I’m asking for your help. What ways do you act out, misbehave that you’d be willing to share with me for the sake of women and history? You can comment below or email me privately – jane@janepollak.com .

I’m completely serious about this.

people pyramid humanGrowing up, someone who ‘needed help’ was looked at sideways. Going to a ‘shrink’ was ridiculed as even the expression implies. This was all before the days of coaches, support groups, accountability partners, etc.

Today, asking for help is a sign of strength. Harvey McKay told an audience of thousands, back in my NSA* days, that he worked with no fewer than 54 coaches. He had a speech coach, a writing coach, a business coach, and on and on. He exhibited no shame, was (and still is) a hugely successful businessman, author and speaker. And he announced, from the platform, that he NEEDED help.

Sadly, most professionals don’t share that there are legions behind them in support positions. Whether it’s pride, shame or deceit, many folks would prefer that the public think that they are the ONE who can pull it off solo.

I’d like to speak on behalf of those who openly admit that asking for help is a sign of strength. And letting your audience know that you get it is a thing of beauty, not shame. (How big is our President’s Cabinet? And our country was founded on that structure.)

Personally, I just signed up with a woman I am trusting to help me work on my own fear of success. Fortunately, she started our session by declaring that this issue is something experienced almost exclusively by high performers. As I continue to help others work through their resistances, I need to spend time in my own backyard dealing with mine. I’m a firm believer in not being able to take anyone further than you’re comfortable going yourself. I cannot limit my own imagination and expect others to expand theirs.

I am launching a new program next month for women like me. It will offer maximum support and accountability in an inspiring, safe and rigorous space. Click here to learn more. Hope to see you in March.

*National Speakers Association

heart app motivationWhat you focus on grows. What you measure grows.

Truer words could not be spoken when it comes to the heart app on my iPhone. I didn’t even know it was there until a few weeks ago when I had lunch with good friends from my Semester at Sea trip who pointed it out after I’d inquired about one’s fit bit bracelet. I knew I wasn’t going to shell out $100 for one of those. At which point her daughter said, “You don’t have to. Your phone counts your steps, even if you’re not aware of it.”

Now that I am, I find myself walking instead of taking the shuttle up to Broadway every morning. Knowing that I’m short 1500 steps at 5pm for my daily 10,000, I’m opting for walking versus hopping on the next bus or subway. This little app is making me happier and healthier by scoring me and recording my steps every day. My accidental accountability partner.

I’m a sucker for this kind of reinforcement. For health reasons, I knew I needed to let go of wheat and dairy. I began rewarding myself with a gold star for each day’s abstinence and didn’t want to mess up my three day streak. That was 8 years ago.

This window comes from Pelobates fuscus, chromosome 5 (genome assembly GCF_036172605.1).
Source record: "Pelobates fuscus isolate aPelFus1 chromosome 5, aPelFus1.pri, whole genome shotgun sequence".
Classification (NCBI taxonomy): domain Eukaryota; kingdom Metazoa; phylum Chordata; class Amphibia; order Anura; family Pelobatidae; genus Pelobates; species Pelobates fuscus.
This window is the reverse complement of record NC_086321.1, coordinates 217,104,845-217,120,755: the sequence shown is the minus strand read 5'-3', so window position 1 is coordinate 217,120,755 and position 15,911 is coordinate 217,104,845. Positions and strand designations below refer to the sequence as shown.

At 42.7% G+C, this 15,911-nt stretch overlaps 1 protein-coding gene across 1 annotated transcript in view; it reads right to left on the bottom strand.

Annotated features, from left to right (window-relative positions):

I’m a huge proponent of accountability as my goal buddy will attest. What serves you best? I promise that if you put out your desire/goal to another equally motivated partner and have a repeatable method for marking your progress, you’ll get to where you want to go with excitement, momentum and exhilarating results.

Michio Kushi – Brought Macrobiotics to US

I traveled to Boston over the weekend to attend the memorial service for Michio Kushi. According to the NYTimes obituary, Michio was “a Japanese scholar who popularized the macrobiotic diet in the United States, helping to change the way health-conscious Americans eat. He died on Dec. 28 in Boston. He was 88.”

Speakers from all over the globe traveled to the Arlington Street Unitarian Church and paid tribute to this man. The final eulogy was given by his youngest son, Hisao Kushi. I took notes.

Hisao talked about what it was like to have a father who saw health as a key to world peace. Imagine its affect on a child, especially when filling out an application for school or work.
“What does your father do?”

Long pause. A ripple of knowing chuckles from those gathered and attuned to intricacy of the issue.

“I’d write teacher. At the interview, they’d ask, ‘Where does he teach?'” Another pause, followed by a hesitant, “Europe?”

Michio lectured all over the globe. “Is he a professor?” More laughter now. His message was much bigger than a university classroom.

“Then,” Hisao continued, “I started saying author,” because his father had written many volumes on the subject. “What did he write?” was the natural follow-up interview question.

Again hesitation. “Your Face Never Lies.” Inside the macrobiotic world, this is a seminal book. To the general public, not so much.

“Eventually,” the son offered, “I would say that my father was a philosopher.” At which point the inquirer would be stumped. What follow-up question would you ask of someone with that response?

“If you asked me today,” he concluded, “I’d write dreamer. My father taught us to make sure that our life’s dream couldn’t be solved in our lifetime. But we could work on the fundamentals. The gift he gave us was the permission to dream big.”

Michio Kushi accomplished far more than the fundamentals in his lifetime. And there’s still work to be done. I’m grateful that he founded the Kushi Institute and that his caring family embody his message and dreams.